“Mujhe bahut garv mehsoos hota tha jab main apne bete ko kabaddi khelte dekhta thha. Woh sabka dil khush rakhta thha, sabki madud karke. Kheti mein mera haath batata thha. Kabhi kissi cheez ki chinta nahi hoti thhi. Uski shaadi ke liye achhey rishtey aane lagey thhey, par woh kehta thha ki abhi usey khel me aagey badhna hai. Saath khana khana, uthna baithna, hansi mazaak karna… ek dost ke jaisa thha woh. Usne bahut kuch socha thha sabke liye, par uski soch uske saath chali gayi,”

(I used to feel proud every time I saw my son play kabaddi. He used to make everyone happy and help them in need. He would help me in the fields and that would make me carefree. He was getting good marriage proposals but he would always say that he wanted to make a place for himself in the game. We would eat together and laugh together; he was like a friend to me. He had planned so many things for all of us but it has now all gone with him) Narwahl tells you.

It was not just sports that Sukhvinder was good at. He was also brilliant at academics and was an outstanding alumnus of the Government Model Senior Secondary School. He enrolled for BA from Panjab University’s DAV College through sports quota. During his graduation days, he trained under coach Bharam Prakash. But then he started falling ill and that affected his studies so much that he had to give it up and return home, but he didn’t ever give up on his passion for kabaddi.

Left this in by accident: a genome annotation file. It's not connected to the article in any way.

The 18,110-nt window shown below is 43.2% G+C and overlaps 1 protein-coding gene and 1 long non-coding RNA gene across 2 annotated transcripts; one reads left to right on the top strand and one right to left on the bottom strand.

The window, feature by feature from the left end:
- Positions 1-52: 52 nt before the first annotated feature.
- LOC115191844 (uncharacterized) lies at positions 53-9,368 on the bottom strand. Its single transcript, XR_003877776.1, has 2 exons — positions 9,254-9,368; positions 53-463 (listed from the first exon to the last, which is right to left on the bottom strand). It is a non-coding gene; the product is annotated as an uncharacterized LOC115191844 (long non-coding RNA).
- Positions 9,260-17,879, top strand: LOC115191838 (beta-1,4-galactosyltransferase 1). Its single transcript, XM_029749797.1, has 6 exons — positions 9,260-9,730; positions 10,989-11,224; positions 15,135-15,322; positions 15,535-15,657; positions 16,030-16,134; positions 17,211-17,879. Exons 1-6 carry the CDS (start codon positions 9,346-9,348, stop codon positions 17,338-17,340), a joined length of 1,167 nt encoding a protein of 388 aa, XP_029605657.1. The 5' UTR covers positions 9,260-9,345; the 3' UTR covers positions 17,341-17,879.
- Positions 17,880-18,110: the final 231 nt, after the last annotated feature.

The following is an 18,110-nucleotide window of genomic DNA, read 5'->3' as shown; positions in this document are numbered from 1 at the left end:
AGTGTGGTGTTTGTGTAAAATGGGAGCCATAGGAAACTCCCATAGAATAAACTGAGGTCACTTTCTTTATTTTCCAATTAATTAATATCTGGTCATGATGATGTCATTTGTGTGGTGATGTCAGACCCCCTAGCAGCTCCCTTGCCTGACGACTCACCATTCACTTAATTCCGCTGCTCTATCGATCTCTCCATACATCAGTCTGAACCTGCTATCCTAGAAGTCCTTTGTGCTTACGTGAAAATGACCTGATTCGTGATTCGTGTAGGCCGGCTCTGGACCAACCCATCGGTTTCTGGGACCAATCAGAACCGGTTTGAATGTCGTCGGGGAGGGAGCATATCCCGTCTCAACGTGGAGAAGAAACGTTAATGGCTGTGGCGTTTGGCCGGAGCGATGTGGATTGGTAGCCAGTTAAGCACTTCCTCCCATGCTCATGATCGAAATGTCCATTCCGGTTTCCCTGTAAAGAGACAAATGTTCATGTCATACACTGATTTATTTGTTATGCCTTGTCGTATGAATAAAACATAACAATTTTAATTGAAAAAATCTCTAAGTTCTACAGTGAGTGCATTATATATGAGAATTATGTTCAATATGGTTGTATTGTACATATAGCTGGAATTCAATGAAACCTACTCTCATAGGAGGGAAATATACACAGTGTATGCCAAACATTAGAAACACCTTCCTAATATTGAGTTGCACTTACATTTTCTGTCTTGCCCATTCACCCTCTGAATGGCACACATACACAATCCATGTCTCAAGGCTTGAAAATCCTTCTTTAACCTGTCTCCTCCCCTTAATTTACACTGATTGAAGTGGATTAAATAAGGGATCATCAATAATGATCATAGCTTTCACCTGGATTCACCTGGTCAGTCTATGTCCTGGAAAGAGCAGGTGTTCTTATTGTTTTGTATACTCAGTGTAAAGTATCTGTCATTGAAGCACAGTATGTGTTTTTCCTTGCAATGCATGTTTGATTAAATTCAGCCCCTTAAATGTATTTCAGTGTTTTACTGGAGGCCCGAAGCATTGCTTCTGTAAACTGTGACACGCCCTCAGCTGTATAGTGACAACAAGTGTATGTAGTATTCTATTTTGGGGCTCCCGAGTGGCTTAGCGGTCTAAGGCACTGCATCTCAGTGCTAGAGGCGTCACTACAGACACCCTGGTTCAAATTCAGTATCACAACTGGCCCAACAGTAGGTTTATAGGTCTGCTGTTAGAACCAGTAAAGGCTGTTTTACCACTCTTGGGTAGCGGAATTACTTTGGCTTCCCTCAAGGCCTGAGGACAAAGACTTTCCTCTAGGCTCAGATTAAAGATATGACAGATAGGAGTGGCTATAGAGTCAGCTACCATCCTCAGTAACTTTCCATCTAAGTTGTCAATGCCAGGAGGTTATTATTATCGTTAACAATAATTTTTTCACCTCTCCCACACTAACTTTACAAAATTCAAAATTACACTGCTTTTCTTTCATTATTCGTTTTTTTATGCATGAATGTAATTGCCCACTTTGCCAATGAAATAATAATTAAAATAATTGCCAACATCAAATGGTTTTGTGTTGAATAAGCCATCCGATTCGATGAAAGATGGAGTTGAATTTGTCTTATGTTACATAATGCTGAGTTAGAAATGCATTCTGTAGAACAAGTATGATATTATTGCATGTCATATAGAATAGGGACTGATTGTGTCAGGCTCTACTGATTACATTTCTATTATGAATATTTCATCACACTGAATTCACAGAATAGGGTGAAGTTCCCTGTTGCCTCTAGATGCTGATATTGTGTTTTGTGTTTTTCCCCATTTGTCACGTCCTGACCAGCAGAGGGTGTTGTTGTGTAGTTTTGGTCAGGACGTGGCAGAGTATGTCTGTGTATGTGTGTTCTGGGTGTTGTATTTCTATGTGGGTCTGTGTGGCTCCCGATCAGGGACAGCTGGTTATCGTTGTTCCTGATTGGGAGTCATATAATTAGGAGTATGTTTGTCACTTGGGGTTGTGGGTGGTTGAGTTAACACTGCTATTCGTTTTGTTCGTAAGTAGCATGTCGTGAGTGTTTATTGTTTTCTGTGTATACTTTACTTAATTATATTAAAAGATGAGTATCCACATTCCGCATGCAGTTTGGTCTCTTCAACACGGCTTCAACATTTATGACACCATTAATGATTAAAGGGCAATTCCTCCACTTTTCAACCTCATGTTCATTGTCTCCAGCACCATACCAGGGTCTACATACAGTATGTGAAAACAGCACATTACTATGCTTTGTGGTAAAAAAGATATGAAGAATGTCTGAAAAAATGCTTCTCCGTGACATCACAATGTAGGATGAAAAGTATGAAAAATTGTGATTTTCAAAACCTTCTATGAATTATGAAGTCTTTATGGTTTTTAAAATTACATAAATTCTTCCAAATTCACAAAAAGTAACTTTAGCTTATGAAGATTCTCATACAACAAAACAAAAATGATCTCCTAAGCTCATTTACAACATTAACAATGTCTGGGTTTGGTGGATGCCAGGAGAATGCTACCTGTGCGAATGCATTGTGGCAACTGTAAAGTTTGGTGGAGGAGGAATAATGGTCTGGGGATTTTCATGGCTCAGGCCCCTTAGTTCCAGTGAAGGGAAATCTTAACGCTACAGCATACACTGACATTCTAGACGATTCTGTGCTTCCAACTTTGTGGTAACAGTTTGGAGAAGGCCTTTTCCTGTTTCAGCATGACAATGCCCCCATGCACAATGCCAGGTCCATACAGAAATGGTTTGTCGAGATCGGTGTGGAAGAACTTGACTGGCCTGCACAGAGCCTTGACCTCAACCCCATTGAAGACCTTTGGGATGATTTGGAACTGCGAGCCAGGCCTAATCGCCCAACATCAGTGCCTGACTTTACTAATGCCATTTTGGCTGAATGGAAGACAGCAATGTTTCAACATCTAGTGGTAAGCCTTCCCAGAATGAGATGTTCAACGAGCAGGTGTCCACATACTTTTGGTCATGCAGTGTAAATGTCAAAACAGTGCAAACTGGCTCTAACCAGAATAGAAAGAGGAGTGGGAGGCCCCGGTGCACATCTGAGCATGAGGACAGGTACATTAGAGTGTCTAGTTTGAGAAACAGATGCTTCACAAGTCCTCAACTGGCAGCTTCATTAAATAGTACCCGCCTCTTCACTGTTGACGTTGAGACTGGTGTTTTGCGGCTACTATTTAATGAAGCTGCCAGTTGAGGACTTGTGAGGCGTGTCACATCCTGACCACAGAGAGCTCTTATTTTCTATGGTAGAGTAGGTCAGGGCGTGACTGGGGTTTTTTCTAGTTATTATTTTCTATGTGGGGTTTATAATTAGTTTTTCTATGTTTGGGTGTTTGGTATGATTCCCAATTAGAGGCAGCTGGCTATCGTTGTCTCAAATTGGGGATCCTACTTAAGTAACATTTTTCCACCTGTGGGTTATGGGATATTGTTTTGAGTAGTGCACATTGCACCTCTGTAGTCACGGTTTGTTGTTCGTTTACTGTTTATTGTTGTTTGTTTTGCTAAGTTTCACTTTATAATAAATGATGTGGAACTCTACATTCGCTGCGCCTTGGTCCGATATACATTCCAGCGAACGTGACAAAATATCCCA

“I saw a spark in him. He had a great sportsmanship spirit. He used to touch his guru’s feet and ask about their welfare. I taught him Political Science in 2010-2011 and he would always score marks in 60s. Unlike other students, who used to bunk classes, he would come to me and ask for leave for his kabaddi matches. Even after the tournament, he used to offer gratitude to us for giving him permission,” Jai Bhagwan, a teacher of Political Science at his school, recalls.

“Other students used to give a tough time to teachers. Sukhvinder formed a committee to deal with such trouble-makers. He organised poverty eradication, awareness programmes and cleanliness drives. The last talk I had with him was about children who would urinate on the school’s boundary wall. His club had helped many children by providing them with sports shoes, school shoes, winter clothes. He organised several sports and cultural activities,” Hooda says.

(The article was published in the Pioneer Newspaper –